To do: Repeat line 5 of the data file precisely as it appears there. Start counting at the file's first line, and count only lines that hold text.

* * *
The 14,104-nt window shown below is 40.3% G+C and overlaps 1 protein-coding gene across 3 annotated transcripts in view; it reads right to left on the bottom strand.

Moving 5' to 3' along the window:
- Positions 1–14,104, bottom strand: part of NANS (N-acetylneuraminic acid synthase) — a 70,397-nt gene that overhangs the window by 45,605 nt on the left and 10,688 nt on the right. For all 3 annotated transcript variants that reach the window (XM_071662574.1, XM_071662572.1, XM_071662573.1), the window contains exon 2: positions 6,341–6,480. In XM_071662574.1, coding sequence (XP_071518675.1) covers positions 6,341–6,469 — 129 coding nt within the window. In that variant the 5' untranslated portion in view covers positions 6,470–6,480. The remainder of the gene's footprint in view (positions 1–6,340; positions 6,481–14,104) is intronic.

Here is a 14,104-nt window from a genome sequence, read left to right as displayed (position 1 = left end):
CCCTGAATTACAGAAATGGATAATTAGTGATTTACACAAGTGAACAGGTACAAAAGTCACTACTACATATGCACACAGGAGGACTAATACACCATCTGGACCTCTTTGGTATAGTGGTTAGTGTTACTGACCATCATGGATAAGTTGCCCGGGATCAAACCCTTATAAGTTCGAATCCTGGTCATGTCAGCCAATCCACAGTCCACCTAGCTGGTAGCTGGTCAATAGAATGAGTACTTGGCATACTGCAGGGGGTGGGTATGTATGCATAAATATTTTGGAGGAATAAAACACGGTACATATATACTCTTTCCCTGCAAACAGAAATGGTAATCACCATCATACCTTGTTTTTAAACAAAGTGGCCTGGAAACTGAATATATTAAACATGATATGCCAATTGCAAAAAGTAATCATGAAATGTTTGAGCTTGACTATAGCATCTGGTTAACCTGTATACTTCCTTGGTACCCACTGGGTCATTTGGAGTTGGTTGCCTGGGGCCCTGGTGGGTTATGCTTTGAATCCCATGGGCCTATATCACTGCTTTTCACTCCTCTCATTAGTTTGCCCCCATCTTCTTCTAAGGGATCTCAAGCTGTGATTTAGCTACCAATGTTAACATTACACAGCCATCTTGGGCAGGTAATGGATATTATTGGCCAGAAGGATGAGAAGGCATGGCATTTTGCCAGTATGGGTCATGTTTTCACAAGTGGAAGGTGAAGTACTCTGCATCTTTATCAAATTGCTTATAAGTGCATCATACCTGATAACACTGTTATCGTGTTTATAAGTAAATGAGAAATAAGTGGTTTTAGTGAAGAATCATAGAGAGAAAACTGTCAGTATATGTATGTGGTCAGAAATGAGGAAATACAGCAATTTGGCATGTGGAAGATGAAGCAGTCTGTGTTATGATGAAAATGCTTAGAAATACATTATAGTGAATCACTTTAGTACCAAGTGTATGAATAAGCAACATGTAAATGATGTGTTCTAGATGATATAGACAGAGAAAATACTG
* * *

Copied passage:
CCCTGAATTACAGAAATGGATAATTAGTGATTTACACAAGTGAACAGGTACAAAAGTCACTACTACATATGCACACAGGAGGACTAATACACCATCTGGACCTCTTTGGTATAGTGGTTAGTGTTACTGACCATCATGGATAAGTTGCCCGGGATCAAACCCTTATAAGTTCGAATCCTGGTCATGTCAGCCAATCCACAGTCCACCTAGCTGGTAGCTGGTCAATAGAATGAGTACTTGGCATACTGCAGGGGGTGGGTATGTATGCATAAATATTTTGGAGGAATAAAACACGGTACATATATACTCTTTCCCTGCAAACAGAAATGGTAATCACCATCATACCTTGTTTTTAAACAAAGTGGCCTGGAAACTGAATATATTAAACATGATATGCCAATTGCAAAAAGTAATCATGAAATGTTTGAGCTTGACTATAGCATCTGGTTAACCTGTATACTTCCTTGGTACCCACTGGGTCATTTGGAGTTGGTTGCCTGGGGCCCTGGTGGGTTATGCTTTGAATCCCATGGGCCTATATCACTGCTTTTCACTCCTCTCATTAGTTTGCCCCCATCTTCTTCTAAGGGATCTCAAGCTGTGATTTAGCTACCAATGTTAACATTACACAGCCATCTTGGGCAGGTAATGGATATTATTGGCCAGAAGGATGAGAAGGCATGGCATTTTGCCAGTATGGGTCATGTTTTCACAAGTGGAAGGTGAAGTACTCTGCATCTTTATCAAATTGCTTATAAGTGCATCATACCTGATAACACTGTTATCGTGTTTATAAGTAAATGAGAAATAAGTGGTTTTAGTGAAGAATCATAGAGAGAAAACTGTCAGTATATGTATGTGGTCAGAAATGAGGAAATACAGCAATTTGGCATGTGGAAGATGAAGCAGTCTGTGTTATGATGAAAATGCTTAGAAATACATTATAGTGAATCACTTTAGTACCAAGTGTATGAATAAGCAACATGTAAATGATGTGTTCTAGATGATATAGACAGAGAAAATACTG